US5761450 *Jan 15, 1997Jun 2, 1998Intel CorporationBus bridge circuit flushing buffer to a bus during one acquire/relinquish cycle by providing empty address indications
US5761464 *May 22, 1995Jun 2, 1998Emc CorporationPrefetching variable length data
US5771356 *Jan 4, 1995Jun 23, 1998Cirrus Logic, Inc.Apparatus for controlling FIFO buffer data transfer by monitoring bus status and FIFO buffer thresholds
US5832245 *Oct 21, 1996Nov 3, 1998Advanced Micro Devices, Inc.Method for isochronous flow control across an inter-chip bus
US5857085 *Nov 13, 1996Jan 5, 1999Cypress Semiconductor CorporationInterface device for XT/AT system devices on high speed local bus
US5978868 *Aug 28, 1997Nov 2, 1999Cypress Semiconductor Corp.System for generating buffer status flags by comparing read and write pointers and determining direction of progression of read pointer with respect to write pointer
US6026455 *Feb 24, 1994Feb 15, 2000Intel CorporationArchitecture and method for providing guaranteed access for a retrying bus master to a data transfer bridge connecting two buses in a computer system
US6047339Oct 27, 1997Apr 4, 2000Emulex CorporationBuffering data that flows between buses operating at different frequencies
US6070209Nov 19, 1998May 30, 2000Compaq Computer CorporationsDelivering transactions between data buses in a computer system
US6108741Jun 5, 1996Aug 22, 2000Maclaren; John M.Ordering transactions
US6115551 *Mar 27, 1997Sep 5, 2000Industrial Technology Research InstituteSystem for minimizing the number of control signals and maximizing channel utilization between an I/O bridge and a data buffer
US6155760 *May 3, 1999Dec 5, 2000Cannelli, Jr.; VictorWorkpiece receptacle for presses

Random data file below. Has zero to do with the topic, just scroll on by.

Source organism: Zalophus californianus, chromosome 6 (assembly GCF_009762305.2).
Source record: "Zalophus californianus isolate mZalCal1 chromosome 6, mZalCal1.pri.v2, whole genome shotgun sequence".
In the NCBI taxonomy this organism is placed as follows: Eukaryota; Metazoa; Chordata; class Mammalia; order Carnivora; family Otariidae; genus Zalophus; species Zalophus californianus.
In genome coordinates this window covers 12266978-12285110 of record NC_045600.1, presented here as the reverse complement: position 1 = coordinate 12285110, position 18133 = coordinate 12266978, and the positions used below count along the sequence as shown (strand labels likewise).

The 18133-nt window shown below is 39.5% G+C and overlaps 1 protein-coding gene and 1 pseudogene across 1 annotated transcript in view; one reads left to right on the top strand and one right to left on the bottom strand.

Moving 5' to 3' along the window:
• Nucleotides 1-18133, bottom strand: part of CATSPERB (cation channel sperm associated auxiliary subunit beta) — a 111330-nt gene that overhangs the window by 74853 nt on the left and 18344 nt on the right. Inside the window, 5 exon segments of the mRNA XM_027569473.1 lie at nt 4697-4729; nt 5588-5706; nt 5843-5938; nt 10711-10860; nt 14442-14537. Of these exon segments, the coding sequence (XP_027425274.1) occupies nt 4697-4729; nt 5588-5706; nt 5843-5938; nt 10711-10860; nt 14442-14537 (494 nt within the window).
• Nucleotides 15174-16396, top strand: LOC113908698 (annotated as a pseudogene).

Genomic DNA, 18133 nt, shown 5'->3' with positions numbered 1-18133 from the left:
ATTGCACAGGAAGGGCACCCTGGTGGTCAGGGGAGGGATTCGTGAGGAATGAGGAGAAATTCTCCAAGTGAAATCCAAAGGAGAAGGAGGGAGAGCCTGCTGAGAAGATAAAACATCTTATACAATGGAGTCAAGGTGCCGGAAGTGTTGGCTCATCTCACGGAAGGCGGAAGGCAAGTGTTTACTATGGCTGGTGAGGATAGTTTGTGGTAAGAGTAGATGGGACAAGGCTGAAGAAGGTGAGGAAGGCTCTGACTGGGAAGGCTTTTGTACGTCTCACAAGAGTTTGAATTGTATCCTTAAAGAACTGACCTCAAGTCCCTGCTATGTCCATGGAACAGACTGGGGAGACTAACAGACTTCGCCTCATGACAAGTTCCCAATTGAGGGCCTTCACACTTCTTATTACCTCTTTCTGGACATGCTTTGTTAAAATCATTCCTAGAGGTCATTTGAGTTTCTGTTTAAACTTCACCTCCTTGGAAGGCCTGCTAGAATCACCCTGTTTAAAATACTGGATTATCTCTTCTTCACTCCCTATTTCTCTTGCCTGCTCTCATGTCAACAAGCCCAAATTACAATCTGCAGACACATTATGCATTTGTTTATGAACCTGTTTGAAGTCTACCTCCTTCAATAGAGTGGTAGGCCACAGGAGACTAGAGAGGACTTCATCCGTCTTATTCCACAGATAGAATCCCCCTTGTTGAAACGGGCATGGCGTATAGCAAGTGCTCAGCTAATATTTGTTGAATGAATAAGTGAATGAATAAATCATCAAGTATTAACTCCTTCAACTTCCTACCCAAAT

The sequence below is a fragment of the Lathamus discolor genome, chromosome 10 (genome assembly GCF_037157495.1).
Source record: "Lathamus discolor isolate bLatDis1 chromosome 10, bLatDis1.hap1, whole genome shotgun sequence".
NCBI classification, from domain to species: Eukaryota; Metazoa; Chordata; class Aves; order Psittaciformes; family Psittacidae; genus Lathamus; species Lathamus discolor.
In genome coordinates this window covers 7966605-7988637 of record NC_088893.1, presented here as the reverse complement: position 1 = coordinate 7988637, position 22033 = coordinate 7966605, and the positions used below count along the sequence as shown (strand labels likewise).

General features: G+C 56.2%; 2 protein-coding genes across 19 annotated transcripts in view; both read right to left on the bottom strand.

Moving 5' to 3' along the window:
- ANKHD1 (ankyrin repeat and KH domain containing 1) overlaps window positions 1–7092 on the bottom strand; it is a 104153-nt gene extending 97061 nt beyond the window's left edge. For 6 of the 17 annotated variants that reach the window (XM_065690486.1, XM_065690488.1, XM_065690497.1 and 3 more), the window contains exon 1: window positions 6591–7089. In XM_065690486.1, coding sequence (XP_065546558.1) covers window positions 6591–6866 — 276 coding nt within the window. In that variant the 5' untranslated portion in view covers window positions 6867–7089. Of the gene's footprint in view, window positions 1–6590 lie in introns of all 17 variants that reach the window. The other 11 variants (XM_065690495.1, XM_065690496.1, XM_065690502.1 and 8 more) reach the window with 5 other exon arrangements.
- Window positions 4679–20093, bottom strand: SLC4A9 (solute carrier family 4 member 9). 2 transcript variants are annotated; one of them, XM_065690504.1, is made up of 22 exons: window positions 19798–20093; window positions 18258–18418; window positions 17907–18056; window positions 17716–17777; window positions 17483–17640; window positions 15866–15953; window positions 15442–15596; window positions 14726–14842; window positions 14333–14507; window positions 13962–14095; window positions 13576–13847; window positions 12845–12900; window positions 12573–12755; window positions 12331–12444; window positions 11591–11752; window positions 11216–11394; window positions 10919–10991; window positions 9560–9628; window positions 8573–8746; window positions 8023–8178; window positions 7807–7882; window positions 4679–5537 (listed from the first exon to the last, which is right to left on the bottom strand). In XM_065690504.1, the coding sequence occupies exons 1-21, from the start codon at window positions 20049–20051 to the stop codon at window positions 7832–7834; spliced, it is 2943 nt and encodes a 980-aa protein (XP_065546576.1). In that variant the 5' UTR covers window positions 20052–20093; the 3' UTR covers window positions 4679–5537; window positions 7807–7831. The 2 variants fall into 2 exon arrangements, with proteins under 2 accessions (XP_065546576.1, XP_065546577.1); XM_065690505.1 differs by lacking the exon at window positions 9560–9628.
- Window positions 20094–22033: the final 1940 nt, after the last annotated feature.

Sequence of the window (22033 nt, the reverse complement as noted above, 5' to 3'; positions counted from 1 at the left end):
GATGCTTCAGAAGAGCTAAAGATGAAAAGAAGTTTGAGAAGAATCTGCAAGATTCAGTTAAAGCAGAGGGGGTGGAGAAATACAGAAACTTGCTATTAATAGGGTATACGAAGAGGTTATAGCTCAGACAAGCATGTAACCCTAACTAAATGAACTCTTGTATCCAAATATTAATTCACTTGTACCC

Referenced by
Citing PatentFiling datePublication dateApplicantTitle
US6658520 *Sep 26, 2000Dec 2, 2003Intel CorporationMethod and system for keeping two independent busses coherent following a direct memory access
US6742063 *Jul 12, 2000May 25, 2004Telefonaktiebolaget Lm Ericsson (Publ)Method and apparatus for efficient transfer of data packets
US6883109Jul 30, 2001Apr 19, 2005Hewlett-Packard Development Company, L.P.Method for accessing scan chains and updating EEPROM-resident FPGA code through a system management processor and JTAG bus
US6901465 *Apr 29, 2002May 31, 2005Seiko Epson CorporationData transfer control device, electronic equipment, and data transfer control method
US6918027Jul 30, 2001Jul 12, 2005Hewlett-Packard Development Company, L.P.System and method for in-system programming through an on-system JTAG bridge of programmable logic devices on multiple circuit boards of a system
US6954929Jul 30, 2001Oct 11, 2005Hewlett-Packard Development Company, L.P.Method for just-in-time updating of programming parts
US7043591 *Nov 19, 2003May 9, 2006Lsi Logic CorporationCross switch supporting simultaneous data traffic in opposing directions
US7188219 *Jan 30, 2004Mar 6, 2007Micron Technology, Inc.Buffer control system and method for a memory system having outstanding read and write request buffers
US7330992Dec 29, 2003Feb 12, 2008Micron Technology, Inc.System and method for read synchronization of memory modules
US7434081May 10, 2006Oct 7, 2008Micron Technology, Inc.System and method for read synchronization of memory modules
US7657682 *Sep 14, 2007Feb 2, 2010Freescale Semiconductor, Inc.Bus interconnect with flow control
US8276096Apr 2, 2004Sep 25, 2012International Business Machines CorporationMulticast file viewing and editing
US8683380Sep 24, 2009Mar 25, 2014International Business Machines CorporationMulticast file viewing and editing
US8719728Sep 24, 2009May 6, 2014International Business Machines CorporationMulticast file viewing and editing
CN101694646BSep 30, 2009Apr 18, 2012中国科学院计算技术研究所一种不同速度总线间读传送的控制方法及系统
Classifications
U.S. Classification710/310, 710/307, 710/306, 710/57, 710/305
International ClassificationG06F13/00, G06F13/40
Cooperative ClassificationG06F13/4059
European ClassificationG06F13/40D5S4
Legal Events
DateCodeEventDescription
Mar 20, 2014FPAYFee payment
Year of fee payment: 12
Mar 24, 2010FPAYFee payment
Year of fee payment: 8
Mar 31, 2006FPAYFee payment
Year of fee payment: 4
Feb 25, 2003CCCertificate of correction
Mar 31, 1999ASAssignment
Owner name: INTEL CORPORATION, CALIFORNIA
Free format text: ASSIGNMENT OF ASSIGNORS INTEREST;ASSIGNORS:MCCOSKEY, JEFF J.;MACKEY, RICHARD P.;DAVIS, BARRY R.;REEL/FRAME:009873/0659
Effective date: 19990331